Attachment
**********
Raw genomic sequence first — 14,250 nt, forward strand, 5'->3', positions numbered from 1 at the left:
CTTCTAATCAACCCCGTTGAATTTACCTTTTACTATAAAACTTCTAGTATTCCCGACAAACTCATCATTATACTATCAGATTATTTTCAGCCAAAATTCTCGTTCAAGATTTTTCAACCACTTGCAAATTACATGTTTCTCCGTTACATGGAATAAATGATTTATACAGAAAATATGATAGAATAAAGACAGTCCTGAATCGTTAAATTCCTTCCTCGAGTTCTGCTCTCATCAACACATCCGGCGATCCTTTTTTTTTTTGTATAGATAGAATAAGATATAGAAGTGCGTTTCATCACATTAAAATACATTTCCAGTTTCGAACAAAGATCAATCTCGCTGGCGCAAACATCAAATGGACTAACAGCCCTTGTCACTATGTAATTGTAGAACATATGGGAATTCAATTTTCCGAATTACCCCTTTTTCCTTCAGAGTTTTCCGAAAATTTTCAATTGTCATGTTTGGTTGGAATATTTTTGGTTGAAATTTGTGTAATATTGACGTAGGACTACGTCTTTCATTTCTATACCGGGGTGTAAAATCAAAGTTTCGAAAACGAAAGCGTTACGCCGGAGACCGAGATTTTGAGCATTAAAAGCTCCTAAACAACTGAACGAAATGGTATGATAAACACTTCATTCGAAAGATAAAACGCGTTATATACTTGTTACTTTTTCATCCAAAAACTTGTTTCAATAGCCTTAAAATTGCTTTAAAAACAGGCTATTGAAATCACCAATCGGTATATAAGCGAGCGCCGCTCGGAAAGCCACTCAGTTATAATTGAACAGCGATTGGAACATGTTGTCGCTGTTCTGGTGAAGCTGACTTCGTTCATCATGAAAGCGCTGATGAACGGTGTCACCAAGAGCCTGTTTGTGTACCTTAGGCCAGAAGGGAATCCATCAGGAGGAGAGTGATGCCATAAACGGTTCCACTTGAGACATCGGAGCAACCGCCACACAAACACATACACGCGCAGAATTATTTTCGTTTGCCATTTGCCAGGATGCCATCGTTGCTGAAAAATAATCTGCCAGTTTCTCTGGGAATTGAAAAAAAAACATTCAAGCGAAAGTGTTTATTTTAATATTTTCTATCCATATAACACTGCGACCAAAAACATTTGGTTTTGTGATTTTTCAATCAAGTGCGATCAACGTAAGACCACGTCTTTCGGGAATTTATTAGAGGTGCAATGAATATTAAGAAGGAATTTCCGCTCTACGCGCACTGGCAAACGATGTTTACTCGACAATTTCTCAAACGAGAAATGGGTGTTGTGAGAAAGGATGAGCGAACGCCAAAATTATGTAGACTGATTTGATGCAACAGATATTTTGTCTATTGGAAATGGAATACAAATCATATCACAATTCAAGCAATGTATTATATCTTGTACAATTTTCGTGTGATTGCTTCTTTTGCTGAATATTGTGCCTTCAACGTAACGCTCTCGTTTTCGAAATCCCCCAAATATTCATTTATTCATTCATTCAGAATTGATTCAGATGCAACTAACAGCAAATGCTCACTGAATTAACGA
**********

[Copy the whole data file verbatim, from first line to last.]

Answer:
Raw genomic sequence first — 14,250 nt, forward strand, 5'->3', positions numbered from 1 at the left:
CTTCTAATCAACCCCGTTGAATTTACCTTTTACTATAAAACTTCTAGTATTCCCGACAAACTCATCATTATACTATCAGATTATTTTCAGCCAAAATTCTCGTTCAAGATTTTTCAACCACTTGCAAATTACATGTTTCTCCGTTACATGGAATAAATGATTTATACAGAAAATATGATAGAATAAAGACAGTCCTGAATCGTTAAATTCCTTCCTCGAGTTCTGCTCTCATCAACACATCCGGCGATCCTTTTTTTTTTTGTATAGATAGAATAAGATATAGAAGTGCGTTTCATCACATTAAAATACATTTCCAGTTTCGAACAAAGATCAATCTCGCTGGCGCAAACATCAAATGGACTAACAGCCCTTGTCACTATGTAATTGTAGAACATATGGGAATTCAATTTTCCGAATTACCCCTTTTTCCTTCAGAGTTTTCCGAAAATTTTCAATTGTCATGTTTGGTTGGAATATTTTTGGTTGAAATTTGTGTAATATTGACGTAGGACTACGTCTTTCATTTCTATACCGGGGTGTAAAATCAAAGTTTCGAAAACGAAAGCGTTACGCCGGAGACCGAGATTTTGAGCATTAAAAGCTCCTAAACAACTGAACGAAATGGTATGATAAACACTTCATTCGAAAGATAAAACGCGTTATATACTTGTTACTTTTTCATCCAAAAACTTGTTTCAATAGCCTTAAAATTGCTTTAAAAACAGGCTATTGAAATCACCAATCGGTATATAAGCGAGCGCCGCTCGGAAAGCCACTCAGTTATAATTGAACAGCGATTGGAACATGTTGTCGCTGTTCTGGTGAAGCTGACTTCGTTCATCATGAAAGCGCTGATGAACGGTGTCACCAAGAGCCTGTTTGTGTACCTTAGGCCAGAAGGGAATCCATCAGGAGGAGAGTGATGCCATAAACGGTTCCACTTGAGACATCGGAGCAACCGCCACACAAACACATACACGCGCAGAATTATTTTCGTTTGCCATTTGCCAGGATGCCATCGTTGCTGAAAAATAATCTGCCAGTTTCTCTGGGAATTGAAAAAAAAACATTCAAGCGAAAGTGTTTATTTTAATATTTTCTATCCATATAACACTGCGACCAAAAACATTTGGTTTTGTGATTTTTCAATCAAGTGCGATCAACGTAAGACCACGTCTTTCGGGAATTTATTAGAGGTGCAATGAATATTAAGAAGGAATTTCCGCTCTACGCGCACTGGCAAACGATGTTTACTCGACAATTTCTCAAACGAGAAATGGGTGTTGTGAGAAAGGATGAGCGAACGCCAAAATTATGTAGACTGATTTGATGCAACAGATATTTTGTCTATTGGAAATGGAATACAAATCATATCACAATTCAAGCAATGTATTATATCTTGTACAATTTTCGTGTGATTGCTTCTTTTGCTGAATATTGTGCCTTCAACGTAACGCTCTCGTTTTCGAAATCCCCCAAATATTCATTTATTCATTCATTCAGAATTGATTCAGATGCAACTAACAGCAAATGCTCACTGAATTAACGA